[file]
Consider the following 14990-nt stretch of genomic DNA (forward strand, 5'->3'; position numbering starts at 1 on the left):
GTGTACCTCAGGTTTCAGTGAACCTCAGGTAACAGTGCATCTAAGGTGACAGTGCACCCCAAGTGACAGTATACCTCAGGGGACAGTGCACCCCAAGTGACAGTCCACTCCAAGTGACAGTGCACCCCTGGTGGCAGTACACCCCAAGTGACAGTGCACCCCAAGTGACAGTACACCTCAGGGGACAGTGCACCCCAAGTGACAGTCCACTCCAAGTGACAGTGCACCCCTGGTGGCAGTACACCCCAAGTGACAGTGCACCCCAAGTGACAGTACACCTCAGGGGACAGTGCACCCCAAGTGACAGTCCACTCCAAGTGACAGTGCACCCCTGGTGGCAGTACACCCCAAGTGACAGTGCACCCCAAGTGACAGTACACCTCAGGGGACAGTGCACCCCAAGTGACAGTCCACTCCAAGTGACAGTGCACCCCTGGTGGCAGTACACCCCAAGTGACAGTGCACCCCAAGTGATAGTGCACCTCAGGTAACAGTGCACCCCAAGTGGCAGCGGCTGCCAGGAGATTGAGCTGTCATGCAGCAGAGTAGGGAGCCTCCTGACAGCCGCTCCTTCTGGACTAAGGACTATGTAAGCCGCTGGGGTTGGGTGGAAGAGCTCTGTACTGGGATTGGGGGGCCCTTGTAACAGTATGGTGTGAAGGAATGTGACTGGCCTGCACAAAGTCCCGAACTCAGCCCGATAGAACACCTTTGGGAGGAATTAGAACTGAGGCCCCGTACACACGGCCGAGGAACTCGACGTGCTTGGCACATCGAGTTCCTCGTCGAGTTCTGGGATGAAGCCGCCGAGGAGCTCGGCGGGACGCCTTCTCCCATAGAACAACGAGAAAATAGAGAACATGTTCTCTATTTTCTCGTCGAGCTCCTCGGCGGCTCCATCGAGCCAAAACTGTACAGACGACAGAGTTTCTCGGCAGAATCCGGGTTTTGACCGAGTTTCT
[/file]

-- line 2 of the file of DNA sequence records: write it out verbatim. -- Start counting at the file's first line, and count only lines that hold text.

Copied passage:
GTGTACCTCAGGTTTCAGTGAACCTCAGGTAACAGTGCATCTAAGGTGACAGTGCACCCCAAGTGACAGTATACCTCAGGGGACAGTGCACCCCAAGTGACAGTCCACTCCAAGTGACAGTGCACCCCTGGTGGCAGTACACCCCAAGTGACAGTGCACCCCAAGTGACAGTACACCTCAGGGGACAGTGCACCCCAAGTGACAGTCCACTCCAAGTGACAGTGCACCCCTGGTGGCAGTACACCCCAAGTGACAGTGCACCCCAAGTGACAGTACACCTCAGGGGACAGTGCACCCCAAGTGACAGTCCACTCCAAGTGACAGTGCACCCCTGGTGGCAGTACACCCCAAGTGACAGTGCACCCCAAGTGACAGTACACCTCAGGGGACAGTGCACCCCAAGTGACAGTCCACTCCAAGTGACAGTGCACCCCTGGTGGCAGTACACCCCAAGTGACAGTGCACCCCAAGTGATAGTGCACCTCAGGTAACAGTGCACCCCAAGTGGCAGCGGCTGCCAGGAGATTGAGCTGTCATGCAGCAGAGTAGGGAGCCTCCTGACAGCCGCTCCTTCTGGACTAAGGACTATGTAAGCCGCTGGGGTTGGGTGGAAGAGCTCTGTACTGGGATTGGGGGGCCCTTGTAACAGTATGGTGTGAAGGAATGTGACTGGCCTGCACAAAGTCCCGAACTCAGCCCGATAGAACACCTTTGGGAGGAATTAGAACTGAGGCCCCGTACACACGGCCGAGGAACTCGACGTGCTTGGCACATCGAGTTCCTCGTCGAGTTCTGGGATGAAGCCGCCGAGGAGCTCGGCGGGACGCCTTCTCCCATAGAACAACGAGAAAATAGAGAACATGTTCTCTATTTTCTCGTCGAGCTCCTCGGCGGCTCCATCGAGCCAAAACTGTACAGACGACAGAGTTTCTCGGCAGAATCCGGGTTTTGACCGAGTTTCT